Periodic Reporting for period 3 - RINGO (Readiness of ICOS for Necessities of integrated Global Observations)
Periodo di rendicontazione: 2020-01-01 al 2020-12-31
The technological readiness is the next step in the innovation of the ICOS value chain leading finally to data and services for climate action. Once the scientific background has been thoroughly explored, the development of technical solutions for standardised, high-precision observations become next challenges for the implementation (mainly in WP3 and partly in WP1). Technical handbooks or measurement protocols e.g. for ICOS flask sampling, for high accuracy in situ vertical profile measurements, for ATC-conform atmospheric measurements of CO2 (and CH4) on Ships of Opportunity (SOOP) lines, for non-CO2 eddy covariance measurements have been provided by RINGO. They will strengthen the quality of ICOS data products.
The ICOS data life cycle needs readiness for optimizing the internal data flow and the distribution of the data according to the FAIR principles. The ICOS-internal data flow has been facing a challenge that is probably occurring in many distributed research infrastructures that have been developed out of long existing scientific communities: each domain has its own sophisticated metadata and data collection system that all have developed over the latest decennia and contain precious experience and expertise. In order to integrate them they need to agree on exchange mechanisms and the internal standards to exchange and harmonise this metadata at the central repository: the ICOS data type-registry and unified meta-database, where it is integrated as rich metadata into the ontology based triple store and exposed to the users through machine to machine and user interfaces (WP 4). Overall, RINGO strengthened the internal cooperation between Thematic Centres and Carbon Portal and increased the quality and efficiency of ICOS-internal data flows. It increased the findability and scientific usage of ICOS data and with that the overall FAIRness of ICOS data.
RINGO has taken up the challenge of ICOS being a distributed research infrastructure producing knowledge of GHG and for that needing good geographical coverage by station networks that are well distributed over the area of interest on one hand and being an administrative entity where a membership by countries in ICOS ERIC is a prerequisite for EU countries for integrating their stations into the ICOS Networks on the other. The work towards geographical readiness (mainly in WP2) comprised nine candidate countries potentially joining ICOS and with that increase the spatial coverage. The ICOS Handbook became an important tool to introduce ICOS to national stakeholder. One of the countries (Spain) joined ICOS by 1. January 2021. Several other countries may follow during the next two years. In addition, RINGO supported strategies for associate stations outside the EU/the ICOS member countries to the network.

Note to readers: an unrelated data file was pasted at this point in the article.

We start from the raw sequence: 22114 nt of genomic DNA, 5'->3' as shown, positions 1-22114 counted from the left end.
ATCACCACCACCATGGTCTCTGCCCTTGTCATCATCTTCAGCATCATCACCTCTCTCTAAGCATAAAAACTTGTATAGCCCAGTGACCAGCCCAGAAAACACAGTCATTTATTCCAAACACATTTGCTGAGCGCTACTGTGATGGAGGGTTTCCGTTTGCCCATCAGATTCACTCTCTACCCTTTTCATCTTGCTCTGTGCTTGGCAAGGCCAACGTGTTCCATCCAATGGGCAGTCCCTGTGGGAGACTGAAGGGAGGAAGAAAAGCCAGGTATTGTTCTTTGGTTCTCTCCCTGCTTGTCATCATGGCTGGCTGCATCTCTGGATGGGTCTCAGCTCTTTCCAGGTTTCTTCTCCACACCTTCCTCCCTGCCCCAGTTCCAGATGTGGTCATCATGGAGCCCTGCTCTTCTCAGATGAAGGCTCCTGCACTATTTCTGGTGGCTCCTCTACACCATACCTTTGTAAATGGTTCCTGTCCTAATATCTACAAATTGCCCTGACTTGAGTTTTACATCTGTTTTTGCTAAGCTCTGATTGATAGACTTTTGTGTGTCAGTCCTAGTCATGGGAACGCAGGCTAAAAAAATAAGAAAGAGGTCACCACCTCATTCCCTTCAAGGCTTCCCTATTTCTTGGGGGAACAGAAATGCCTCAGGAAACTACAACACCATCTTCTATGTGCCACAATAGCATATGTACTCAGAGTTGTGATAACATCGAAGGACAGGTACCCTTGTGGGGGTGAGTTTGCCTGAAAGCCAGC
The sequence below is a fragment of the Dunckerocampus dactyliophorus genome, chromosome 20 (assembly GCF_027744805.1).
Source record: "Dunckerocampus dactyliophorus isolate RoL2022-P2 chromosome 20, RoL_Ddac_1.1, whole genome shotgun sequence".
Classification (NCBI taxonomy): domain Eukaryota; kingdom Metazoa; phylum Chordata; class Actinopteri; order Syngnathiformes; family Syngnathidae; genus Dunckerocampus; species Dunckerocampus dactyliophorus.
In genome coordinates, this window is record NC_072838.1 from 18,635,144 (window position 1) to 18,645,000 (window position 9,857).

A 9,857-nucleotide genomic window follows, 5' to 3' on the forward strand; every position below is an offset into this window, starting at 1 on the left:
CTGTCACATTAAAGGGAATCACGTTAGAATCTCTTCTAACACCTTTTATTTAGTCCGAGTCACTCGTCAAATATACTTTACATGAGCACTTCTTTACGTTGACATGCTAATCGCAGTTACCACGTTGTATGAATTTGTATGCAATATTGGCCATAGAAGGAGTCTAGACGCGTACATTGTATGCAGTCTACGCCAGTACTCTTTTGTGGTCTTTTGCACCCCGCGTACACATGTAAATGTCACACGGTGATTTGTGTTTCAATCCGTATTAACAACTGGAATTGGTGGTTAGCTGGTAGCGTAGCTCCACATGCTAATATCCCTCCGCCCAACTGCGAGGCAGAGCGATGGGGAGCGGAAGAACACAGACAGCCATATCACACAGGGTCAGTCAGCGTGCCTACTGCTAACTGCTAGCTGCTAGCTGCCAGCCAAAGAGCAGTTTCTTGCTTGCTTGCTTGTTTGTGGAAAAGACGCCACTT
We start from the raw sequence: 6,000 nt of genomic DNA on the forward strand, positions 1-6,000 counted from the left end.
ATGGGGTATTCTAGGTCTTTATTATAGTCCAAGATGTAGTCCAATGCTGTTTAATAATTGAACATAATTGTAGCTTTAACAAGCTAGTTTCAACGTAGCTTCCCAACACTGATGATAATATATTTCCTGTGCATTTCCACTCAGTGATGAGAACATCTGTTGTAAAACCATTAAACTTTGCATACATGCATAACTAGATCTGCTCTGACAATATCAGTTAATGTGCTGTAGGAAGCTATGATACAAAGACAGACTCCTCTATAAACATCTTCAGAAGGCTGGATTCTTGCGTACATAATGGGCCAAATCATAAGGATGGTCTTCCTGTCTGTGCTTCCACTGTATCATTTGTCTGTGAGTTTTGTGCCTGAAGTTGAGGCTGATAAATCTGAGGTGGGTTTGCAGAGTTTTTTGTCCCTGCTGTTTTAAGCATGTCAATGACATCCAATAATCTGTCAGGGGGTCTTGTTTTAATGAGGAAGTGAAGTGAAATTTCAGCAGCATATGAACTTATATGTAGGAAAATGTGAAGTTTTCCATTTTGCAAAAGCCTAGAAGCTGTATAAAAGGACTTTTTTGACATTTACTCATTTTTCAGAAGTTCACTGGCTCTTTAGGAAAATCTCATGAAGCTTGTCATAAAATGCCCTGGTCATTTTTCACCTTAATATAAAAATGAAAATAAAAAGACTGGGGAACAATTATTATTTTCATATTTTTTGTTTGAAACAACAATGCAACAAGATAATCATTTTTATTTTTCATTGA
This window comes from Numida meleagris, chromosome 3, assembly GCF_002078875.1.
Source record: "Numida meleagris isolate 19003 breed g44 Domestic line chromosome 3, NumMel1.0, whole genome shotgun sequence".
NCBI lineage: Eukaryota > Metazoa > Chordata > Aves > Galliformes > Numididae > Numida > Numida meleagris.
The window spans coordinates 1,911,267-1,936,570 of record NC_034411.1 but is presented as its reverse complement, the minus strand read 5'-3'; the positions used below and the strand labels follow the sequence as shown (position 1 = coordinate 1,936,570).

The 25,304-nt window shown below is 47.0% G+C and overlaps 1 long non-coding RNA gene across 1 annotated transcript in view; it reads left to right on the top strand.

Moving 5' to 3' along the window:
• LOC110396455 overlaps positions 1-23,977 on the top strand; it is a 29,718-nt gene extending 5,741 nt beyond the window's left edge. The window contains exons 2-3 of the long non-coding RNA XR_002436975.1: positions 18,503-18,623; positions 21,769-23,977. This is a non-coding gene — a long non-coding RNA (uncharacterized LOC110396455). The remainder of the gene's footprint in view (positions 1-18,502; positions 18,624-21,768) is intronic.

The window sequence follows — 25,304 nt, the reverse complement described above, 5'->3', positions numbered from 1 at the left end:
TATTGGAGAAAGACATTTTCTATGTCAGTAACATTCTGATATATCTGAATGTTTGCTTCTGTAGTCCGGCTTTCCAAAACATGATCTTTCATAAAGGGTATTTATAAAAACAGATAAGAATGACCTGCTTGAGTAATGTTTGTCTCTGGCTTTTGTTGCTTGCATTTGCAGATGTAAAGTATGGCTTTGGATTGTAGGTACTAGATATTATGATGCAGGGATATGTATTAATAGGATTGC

RINGO supported many ICOS activities at the international level (Mainly in WP5). The ICOS Ocean and Ecosystem Thematic Centres fostered important steps in the further implementation of the global data bases GLODAP and SOCAT (Ocean) and FLUXNET (Ecosystem).
Organisational readiness has not explicitly mentioned in the proposal. Nevertheless, RINGO paved the way for ICOS into its long-term sustainability. Based on these efforts, it was possible to present a five-year action plan for the second commitment period (2020 -2024) to the General Assembly in May 2019. In November 2019 the General Assembly decided a funding scheme for the period 2020 – 2024. All members and observers renewed their commitment for ICOS.
The ICOS flask sampling protocol is an excellent example for demonstrating the multi-dimensional impact of RINGO on ICOS. Flask sampling is an important part of the ICOS atmosphere station network: The funding by RINGO enabled a scientific study that has been based on improved data and modelling services to estimate the origin of the air masses arriving at a tower at a certain time. An algorithm was introduced to support the decision whether a flask sample should be analysed for 14CO2 or not. The resulting technological innovation will increase the information on fossil fuel CO2 emissions in the area observed by the ICOS atmosphere network.
By increasing the readiness of ICOS, the RINGO project had also severe impact on larger European endeavours, namely the Copernicus monitoring and verification support (MVS) system for CO2 and the European Open Science Cloud (EOSC). Optimised observational technologies and data streams have enabled ICOS to play a pivotal role in the design and preparation of the MVS system.
RINGO enabled ICOS to share its experience on data within the environmental cluster of research infrastructures (ENVRI), particularly within the ENVRI-FAIR project. On the long run, ICOS and ENVRI will be enabled to play a key role in the further development of the EOSC.